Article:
“We’re in the final stages of this incredible circuit that will host the first-ever Formula 1 race in Miami,” said Richard Cregan, the former head of the Abu Dhabi and Russian Grands Prix, who is now CEO of the Miami race. “We are delighted with the progress we have made and it’s a huge credit to the hard work of the team here in Miami to get this circuit finished in a tight timeline.
“We have tried to create a track that drivers love to race on and a campus that offers unique, best-in-class fan experiences; and we can’t wait for the first weekend in May to be here.”
The Miami Grand Prix — and a Las Vegas race next year, follow a surge in F1’s popularity in the United States, which saw a sellout crowd at last year’s US Grand Prix in Austin.
Both of the new American races hint at how F1 will evolve in the future, while steered by the current commercial rights owners, Liberty Media.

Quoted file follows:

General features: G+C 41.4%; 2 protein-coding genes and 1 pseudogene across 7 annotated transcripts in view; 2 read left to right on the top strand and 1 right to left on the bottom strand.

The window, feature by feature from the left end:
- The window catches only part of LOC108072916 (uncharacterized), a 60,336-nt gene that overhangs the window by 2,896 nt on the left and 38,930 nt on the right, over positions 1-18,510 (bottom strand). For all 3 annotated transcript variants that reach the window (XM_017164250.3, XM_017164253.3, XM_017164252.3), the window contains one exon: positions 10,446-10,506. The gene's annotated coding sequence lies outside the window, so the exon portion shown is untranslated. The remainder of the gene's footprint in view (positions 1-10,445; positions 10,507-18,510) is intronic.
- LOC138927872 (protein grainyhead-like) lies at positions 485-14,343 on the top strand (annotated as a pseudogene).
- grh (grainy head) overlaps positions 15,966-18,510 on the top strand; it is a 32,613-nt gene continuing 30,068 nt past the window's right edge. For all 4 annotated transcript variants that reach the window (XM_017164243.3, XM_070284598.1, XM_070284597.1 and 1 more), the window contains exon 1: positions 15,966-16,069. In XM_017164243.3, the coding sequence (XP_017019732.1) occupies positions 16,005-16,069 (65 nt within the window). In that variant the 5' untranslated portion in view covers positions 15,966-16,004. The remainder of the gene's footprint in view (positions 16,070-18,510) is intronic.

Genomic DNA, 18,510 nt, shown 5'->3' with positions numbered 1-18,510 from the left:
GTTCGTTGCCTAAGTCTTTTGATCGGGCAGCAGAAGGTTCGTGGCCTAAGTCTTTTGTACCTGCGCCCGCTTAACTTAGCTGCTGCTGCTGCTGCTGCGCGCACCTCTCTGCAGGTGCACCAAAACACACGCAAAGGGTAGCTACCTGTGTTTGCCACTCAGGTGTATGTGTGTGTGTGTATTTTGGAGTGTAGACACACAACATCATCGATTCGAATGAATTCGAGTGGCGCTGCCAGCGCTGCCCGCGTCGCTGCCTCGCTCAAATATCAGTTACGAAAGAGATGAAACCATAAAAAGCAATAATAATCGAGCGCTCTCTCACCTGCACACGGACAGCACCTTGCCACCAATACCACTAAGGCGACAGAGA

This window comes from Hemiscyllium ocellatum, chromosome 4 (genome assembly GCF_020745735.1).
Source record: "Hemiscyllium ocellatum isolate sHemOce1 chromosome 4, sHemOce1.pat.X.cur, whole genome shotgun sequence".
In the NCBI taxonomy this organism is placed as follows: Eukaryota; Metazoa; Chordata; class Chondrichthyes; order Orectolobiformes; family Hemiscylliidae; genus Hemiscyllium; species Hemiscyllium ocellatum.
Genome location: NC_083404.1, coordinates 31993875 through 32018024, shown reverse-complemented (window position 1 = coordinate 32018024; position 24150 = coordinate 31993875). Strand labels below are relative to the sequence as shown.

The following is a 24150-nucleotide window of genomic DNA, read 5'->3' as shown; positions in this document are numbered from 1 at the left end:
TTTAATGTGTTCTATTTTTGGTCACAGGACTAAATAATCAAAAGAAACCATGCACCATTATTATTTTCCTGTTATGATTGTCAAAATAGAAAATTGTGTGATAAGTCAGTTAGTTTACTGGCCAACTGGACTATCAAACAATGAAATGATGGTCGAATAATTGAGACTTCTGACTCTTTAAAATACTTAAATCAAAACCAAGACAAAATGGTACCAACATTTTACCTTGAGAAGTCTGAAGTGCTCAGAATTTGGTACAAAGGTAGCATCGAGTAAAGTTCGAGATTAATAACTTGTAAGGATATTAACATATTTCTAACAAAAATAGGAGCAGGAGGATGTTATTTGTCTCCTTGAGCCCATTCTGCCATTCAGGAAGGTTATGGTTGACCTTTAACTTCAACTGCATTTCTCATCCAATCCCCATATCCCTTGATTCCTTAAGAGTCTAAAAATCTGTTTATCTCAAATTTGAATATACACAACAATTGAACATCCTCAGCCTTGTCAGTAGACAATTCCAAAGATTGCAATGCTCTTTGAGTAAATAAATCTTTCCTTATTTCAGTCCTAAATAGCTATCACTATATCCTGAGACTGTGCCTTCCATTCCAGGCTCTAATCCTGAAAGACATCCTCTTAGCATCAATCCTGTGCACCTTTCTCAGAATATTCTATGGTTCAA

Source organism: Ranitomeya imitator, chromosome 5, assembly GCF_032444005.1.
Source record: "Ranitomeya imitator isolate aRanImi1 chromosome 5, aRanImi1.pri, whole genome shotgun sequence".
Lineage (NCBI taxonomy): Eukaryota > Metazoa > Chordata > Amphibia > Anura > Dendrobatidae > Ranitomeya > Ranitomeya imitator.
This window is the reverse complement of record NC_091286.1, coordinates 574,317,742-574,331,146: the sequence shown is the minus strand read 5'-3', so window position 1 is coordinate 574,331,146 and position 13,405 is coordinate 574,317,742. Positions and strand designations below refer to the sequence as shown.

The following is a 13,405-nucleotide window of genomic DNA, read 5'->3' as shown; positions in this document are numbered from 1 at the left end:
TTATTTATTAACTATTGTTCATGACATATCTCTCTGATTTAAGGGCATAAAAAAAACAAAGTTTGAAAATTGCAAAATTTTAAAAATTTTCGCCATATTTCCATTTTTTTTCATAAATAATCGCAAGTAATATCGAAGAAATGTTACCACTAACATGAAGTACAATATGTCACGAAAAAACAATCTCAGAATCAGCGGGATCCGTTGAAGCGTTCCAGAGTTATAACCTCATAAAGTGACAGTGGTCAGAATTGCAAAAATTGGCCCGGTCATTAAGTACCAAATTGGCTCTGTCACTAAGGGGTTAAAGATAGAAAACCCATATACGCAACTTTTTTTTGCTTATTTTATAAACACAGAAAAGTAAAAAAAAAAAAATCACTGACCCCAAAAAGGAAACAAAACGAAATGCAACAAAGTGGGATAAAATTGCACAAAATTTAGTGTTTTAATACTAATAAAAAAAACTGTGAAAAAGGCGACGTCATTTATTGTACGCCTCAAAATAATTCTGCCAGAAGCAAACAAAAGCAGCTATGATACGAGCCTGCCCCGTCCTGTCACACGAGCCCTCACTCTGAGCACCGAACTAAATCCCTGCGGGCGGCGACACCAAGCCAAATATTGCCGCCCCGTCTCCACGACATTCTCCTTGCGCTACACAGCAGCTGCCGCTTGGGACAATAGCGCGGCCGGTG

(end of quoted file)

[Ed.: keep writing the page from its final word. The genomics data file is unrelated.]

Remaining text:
A fly-through conceptual video of the Miami circuit shows a venue dominated by hospitality areas, including a pool club and yachts dropped into an artificial lake, while the Las Vegas circuit incorporates a large stretch of the neon Strip; the race visible from multiple hotels along Las Vegas Boulevard.
Unlike some previous American forays, the quality of racing is said to be at the forefront of circuit design. The 19-corner Miami track is described as challenging for drivers. There are Saudi Arabian-style fast, flowing corners, and two heavy braking zones at the end of long straights.
Top speeds are predicted to be around 200mph, with cars expected to be on full throttle for 58% of the lap.
“There has been no compromise on any aspect of the circuit design or quality of construction,” said Cregan. “In my experience of working with new venues over the years, I’ve never seen as much effort on perfecting the surface of the track as we have done in Miami.”
In addition to extolling the quality of the racing surface, organisers also point to another area of Miami’s excellence: a record 14 pedestrian bridges crossing the circuit.